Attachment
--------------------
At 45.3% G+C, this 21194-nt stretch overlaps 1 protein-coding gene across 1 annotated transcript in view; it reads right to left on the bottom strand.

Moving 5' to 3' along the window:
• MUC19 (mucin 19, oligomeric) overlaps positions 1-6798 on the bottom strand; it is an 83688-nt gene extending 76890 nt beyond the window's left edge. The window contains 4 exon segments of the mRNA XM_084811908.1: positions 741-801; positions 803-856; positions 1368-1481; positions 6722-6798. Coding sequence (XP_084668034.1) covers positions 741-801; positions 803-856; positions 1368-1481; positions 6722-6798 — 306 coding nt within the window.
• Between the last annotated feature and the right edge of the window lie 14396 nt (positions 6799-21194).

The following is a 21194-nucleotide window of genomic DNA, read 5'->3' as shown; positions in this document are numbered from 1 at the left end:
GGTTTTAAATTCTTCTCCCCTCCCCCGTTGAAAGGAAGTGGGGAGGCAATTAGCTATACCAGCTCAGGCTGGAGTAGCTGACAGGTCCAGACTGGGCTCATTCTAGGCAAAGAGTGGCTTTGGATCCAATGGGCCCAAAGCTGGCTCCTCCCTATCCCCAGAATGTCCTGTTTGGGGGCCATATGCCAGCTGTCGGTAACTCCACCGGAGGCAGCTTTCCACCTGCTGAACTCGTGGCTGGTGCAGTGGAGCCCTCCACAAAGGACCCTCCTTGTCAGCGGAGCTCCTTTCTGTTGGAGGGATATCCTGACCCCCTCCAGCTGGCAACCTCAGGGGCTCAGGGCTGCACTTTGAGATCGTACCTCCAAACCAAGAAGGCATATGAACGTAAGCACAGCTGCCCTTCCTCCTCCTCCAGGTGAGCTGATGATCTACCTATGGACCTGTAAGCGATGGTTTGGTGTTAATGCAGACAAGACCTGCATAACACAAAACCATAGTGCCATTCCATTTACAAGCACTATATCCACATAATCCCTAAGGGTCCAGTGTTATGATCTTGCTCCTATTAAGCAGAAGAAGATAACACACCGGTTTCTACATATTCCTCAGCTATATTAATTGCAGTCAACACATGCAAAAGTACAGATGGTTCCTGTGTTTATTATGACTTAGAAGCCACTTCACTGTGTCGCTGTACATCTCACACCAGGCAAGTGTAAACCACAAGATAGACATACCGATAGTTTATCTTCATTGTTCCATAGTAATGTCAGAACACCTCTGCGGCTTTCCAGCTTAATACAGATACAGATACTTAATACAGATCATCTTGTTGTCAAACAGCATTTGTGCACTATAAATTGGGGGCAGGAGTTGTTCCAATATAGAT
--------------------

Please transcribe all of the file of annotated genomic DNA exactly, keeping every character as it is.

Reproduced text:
At 45.3% G+C, this 21194-nt stretch overlaps 1 protein-coding gene across 1 annotated transcript in view; it reads right to left on the bottom strand.

Moving 5' to 3' along the window:
• MUC19 (mucin 19, oligomeric) overlaps positions 1-6798 on the bottom strand; it is an 83688-nt gene extending 76890 nt beyond the window's left edge. The window contains 4 exon segments of the mRNA XM_084811908.1: positions 741-801; positions 803-856; positions 1368-1481; positions 6722-6798. Coding sequence (XP_084668034.1) covers positions 741-801; positions 803-856; positions 1368-1481; positions 6722-6798 — 306 coding nt within the window.
• Between the last annotated feature and the right edge of the window lie 14396 nt (positions 6799-21194).

The following is a 21194-nucleotide window of genomic DNA, read 5'->3' as shown; positions in this document are numbered from 1 at the left end:
GGTTTTAAATTCTTCTCCCCTCCCCCGTTGAAAGGAAGTGGGGAGGCAATTAGCTATACCAGCTCAGGCTGGAGTAGCTGACAGGTCCAGACTGGGCTCATTCTAGGCAAAGAGTGGCTTTGGATCCAATGGGCCCAAAGCTGGCTCCTCCCTATCCCCAGAATGTCCTGTTTGGGGGCCATATGCCAGCTGTCGGTAACTCCACCGGAGGCAGCTTTCCACCTGCTGAACTCGTGGCTGGTGCAGTGGAGCCCTCCACAAAGGACCCTCCTTGTCAGCGGAGCTCCTTTCTGTTGGAGGGATATCCTGACCCCCTCCAGCTGGCAACCTCAGGGGCTCAGGGCTGCACTTTGAGATCGTACCTCCAAACCAAGAAGGCATATGAACGTAAGCACAGCTGCCCTTCCTCCTCCTCCAGGTGAGCTGATGATCTACCTATGGACCTGTAAGCGATGGTTTGGTGTTAATGCAGACAAGACCTGCATAACACAAAACCATAGTGCCATTCCATTTACAAGCACTATATCCACATAATCCCTAAGGGTCCAGTGTTATGATCTTGCTCCTATTAAGCAGAAGAAGATAACACACCGGTTTCTACATATTCCTCAGCTATATTAATTGCAGTCAACACATGCAAAAGTACAGATGGTTCCTGTGTTTATTATGACTTAGAAGCCACTTCACTGTGTCGCTGTACATCTCACACCAGGCAAGTGTAAACCACAAGATAGACATACCGATAGTTTATCTTCATTGTTCCATAGTAATGTCAGAACACCTCTGCGGCTTTCCAGCTTAATACAGATACAGATACTTAATACAGATCATCTTGTTGTCAAACAGCATTTGTGCACTATAAATTGGGGGCAGGAGTTGTTCCAATATAGAT